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Bangor, Maine
(I'm feeling the power of multi-quote!)

Thanks for the great trip report. I somehow missed it. This is one trip that is on the shortlist during every trip planning session, and yes we/I have never done it. 2021!

Thanks. You should do this trip, it's a classic. Popular, but deserving. With a Pack you'd laugh at the 1.25 mile portage. I love loop trips, and Covid is just one more reason to avoid shuttles. For all its popularity I've never not been able to find a campsite.

...
This was another great trip report Goonstroke! I had a few laughs in regard to the Thunderbox details. Single Pole Double Throw is a classic and brilliant in my opinion!! Everyone should appreciate some electrical references to invoke humor. I do however see a pattern developing with your wilderness tripping and that is you clearly enjoy defying gravity and traveling up rivers then going down them. I recall your Allagash Stream trip and you may have also traveled up stream on Caucomgomac Stream if I am not mistaken. Anyway, great report! Always a pleasure to read. Thanks for sharing.

Thanks. I feel like this forum is a place where we could have an adult conversation about the pros and cons of knob & tube.

I love that canoeing is a legitimate means of travel, and upstream (and/or some carries) makes it real for me. And the hard work makes ordinary camp food taste better. A few years ago I took some friends (some fast, some slow) on the Pemadumcook / Debsconeag 3-2-1 loop, and afterwards one gal said "this trip kicked my ass", and I thought that was perfect.
 
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That Debs loop is a silent ass kicker in my opinion! Have avoided the Bow trip because of its popularity but I think I will have to do this trip as a right of passage. Your photos were awesome and gave me the urge to tackle this sometime. Think I need a plastic boat for that one though.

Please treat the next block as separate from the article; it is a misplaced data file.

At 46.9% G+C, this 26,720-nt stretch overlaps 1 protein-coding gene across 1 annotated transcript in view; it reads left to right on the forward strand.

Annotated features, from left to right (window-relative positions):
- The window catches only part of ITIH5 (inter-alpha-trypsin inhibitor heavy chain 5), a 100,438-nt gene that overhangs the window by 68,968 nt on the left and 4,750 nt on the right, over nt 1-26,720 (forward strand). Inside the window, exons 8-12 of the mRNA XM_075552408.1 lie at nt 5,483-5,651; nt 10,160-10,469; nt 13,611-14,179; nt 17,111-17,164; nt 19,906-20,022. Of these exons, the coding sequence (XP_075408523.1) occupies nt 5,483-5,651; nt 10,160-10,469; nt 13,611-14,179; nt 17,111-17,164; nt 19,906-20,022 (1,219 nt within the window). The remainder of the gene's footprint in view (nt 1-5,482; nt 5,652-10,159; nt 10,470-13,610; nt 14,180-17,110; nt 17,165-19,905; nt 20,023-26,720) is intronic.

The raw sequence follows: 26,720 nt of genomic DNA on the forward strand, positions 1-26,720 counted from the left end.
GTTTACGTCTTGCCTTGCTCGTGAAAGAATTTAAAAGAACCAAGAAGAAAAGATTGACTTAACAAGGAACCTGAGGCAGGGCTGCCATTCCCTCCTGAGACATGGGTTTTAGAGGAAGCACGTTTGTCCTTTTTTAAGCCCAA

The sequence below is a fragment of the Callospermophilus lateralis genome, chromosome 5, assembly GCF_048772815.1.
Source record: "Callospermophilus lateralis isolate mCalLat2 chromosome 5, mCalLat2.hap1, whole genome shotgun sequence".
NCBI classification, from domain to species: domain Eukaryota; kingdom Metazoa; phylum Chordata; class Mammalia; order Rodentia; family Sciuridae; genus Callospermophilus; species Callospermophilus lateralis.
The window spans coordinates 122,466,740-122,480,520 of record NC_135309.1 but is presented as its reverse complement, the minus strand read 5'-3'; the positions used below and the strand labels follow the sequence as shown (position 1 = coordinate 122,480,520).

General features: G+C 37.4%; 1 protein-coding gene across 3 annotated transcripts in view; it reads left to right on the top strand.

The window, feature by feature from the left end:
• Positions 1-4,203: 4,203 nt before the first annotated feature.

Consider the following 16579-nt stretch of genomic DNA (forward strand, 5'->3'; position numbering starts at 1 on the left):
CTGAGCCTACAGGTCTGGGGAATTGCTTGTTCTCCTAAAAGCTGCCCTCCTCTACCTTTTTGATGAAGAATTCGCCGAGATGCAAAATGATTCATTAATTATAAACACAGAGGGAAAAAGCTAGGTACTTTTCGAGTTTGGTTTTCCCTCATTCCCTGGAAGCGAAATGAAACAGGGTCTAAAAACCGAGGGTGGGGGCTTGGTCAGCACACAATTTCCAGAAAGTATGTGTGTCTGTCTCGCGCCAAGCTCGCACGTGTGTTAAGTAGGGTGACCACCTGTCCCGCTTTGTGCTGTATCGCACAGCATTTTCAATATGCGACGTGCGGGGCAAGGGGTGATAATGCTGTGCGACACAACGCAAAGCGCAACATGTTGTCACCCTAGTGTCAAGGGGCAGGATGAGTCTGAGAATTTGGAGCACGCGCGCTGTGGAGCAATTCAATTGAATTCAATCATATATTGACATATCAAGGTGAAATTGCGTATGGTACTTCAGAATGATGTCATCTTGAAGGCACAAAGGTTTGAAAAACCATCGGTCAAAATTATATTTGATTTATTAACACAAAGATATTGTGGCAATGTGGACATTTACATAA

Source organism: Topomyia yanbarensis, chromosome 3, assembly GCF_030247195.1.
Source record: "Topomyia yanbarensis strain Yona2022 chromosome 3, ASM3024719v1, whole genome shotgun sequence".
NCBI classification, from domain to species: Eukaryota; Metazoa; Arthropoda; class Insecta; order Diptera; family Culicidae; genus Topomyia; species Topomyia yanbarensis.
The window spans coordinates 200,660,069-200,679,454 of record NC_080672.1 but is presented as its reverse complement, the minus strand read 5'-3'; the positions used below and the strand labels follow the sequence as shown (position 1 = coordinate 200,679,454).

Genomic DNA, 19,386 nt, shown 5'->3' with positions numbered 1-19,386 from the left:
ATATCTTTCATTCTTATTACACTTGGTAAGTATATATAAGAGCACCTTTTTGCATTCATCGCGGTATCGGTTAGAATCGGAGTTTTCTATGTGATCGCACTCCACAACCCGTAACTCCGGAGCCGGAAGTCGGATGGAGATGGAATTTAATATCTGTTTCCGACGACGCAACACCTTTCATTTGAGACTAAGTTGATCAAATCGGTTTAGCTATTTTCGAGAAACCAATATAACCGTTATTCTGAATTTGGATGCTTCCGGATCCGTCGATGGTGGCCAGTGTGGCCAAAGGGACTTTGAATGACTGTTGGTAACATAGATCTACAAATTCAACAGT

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Thanks for the trip report !

Nice camera work also ! I believe that is a Coyote. Fray Fox are smaller, and do have red on them.
The dead deer ? It could have died from anything. Here in Iowa, especially Southern Iowa, a lot of dear succumbed to EHD. Something that is transmitted from the bite of insects, no see ums, or gnats.

Jim
 
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That Debs loop is a silent ass kicker in my opinion! Have avoided the Bow trip because of its popularity but I think I will have to do this trip as a right of passage. Your photos were awesome and gave me the urge to tackle this sometime. Think I need a plastic boat for that one though.

I think you could do the Bow Trip in your strip Wabnaki. It's not boat beating trip. Where it's low water it's more mud and sand than grinding rocks. There might be a few dry drops where you'd want to line rather than bash through, but overall I'd say less wear and tear than Allagash Stream.
 
Joined
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Messages
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Bangor, Maine
Thanks for the trip report !

Nice camera work also ! I believe that is a Coyote. Fray Fox are smaller, and do have red on them.
The dead deer ? It could have died from anything. Here in Iowa, especially Southern Iowa, a lot of dear succumbed to EHD. Something that is transmitted from the bite of insects, no see ums, or gnats.

Jim

Thanks. I think you're right. The gait had me thinking they were too hoppy to be coyotes, but now that I look at pictures again, that's what they must be. Here's another one with some profile, not enough tail to be a fox.

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I was surprised to see the deer (dead or alive). I think of Jackman, ME as north of the deer/moose mixing zone, where they still get enough snow that the deer struggle in the winter. The deer sure do great in coastal suburbia though.
 
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Thanks. I think you're right. The gait had me thinking they were too hoppy to be coyotes, but now that I look at pictures again, that's what they must be. Here's another one with some profile, not enough tail to be a fox.



I was surprised to see the deer (dead or alive). I think of Jackman, ME as north of the deer/moose mixing zone, where they still get enough snow that the deer struggle in the winter. The deer sure do great in coastal suburbia though.

Sure looks like a coyote to me, nice shots of such a wary animal. I enjoyed your report, nice read and pics, Thanks for sharing your trip. When I was up at Poland Pond which is a bit further north of your trip I did a little bushwacking and found some decent deer sign. The guide "Maine Quiet Waters" had mentioned seeing deer at Poland and I was kinda curious.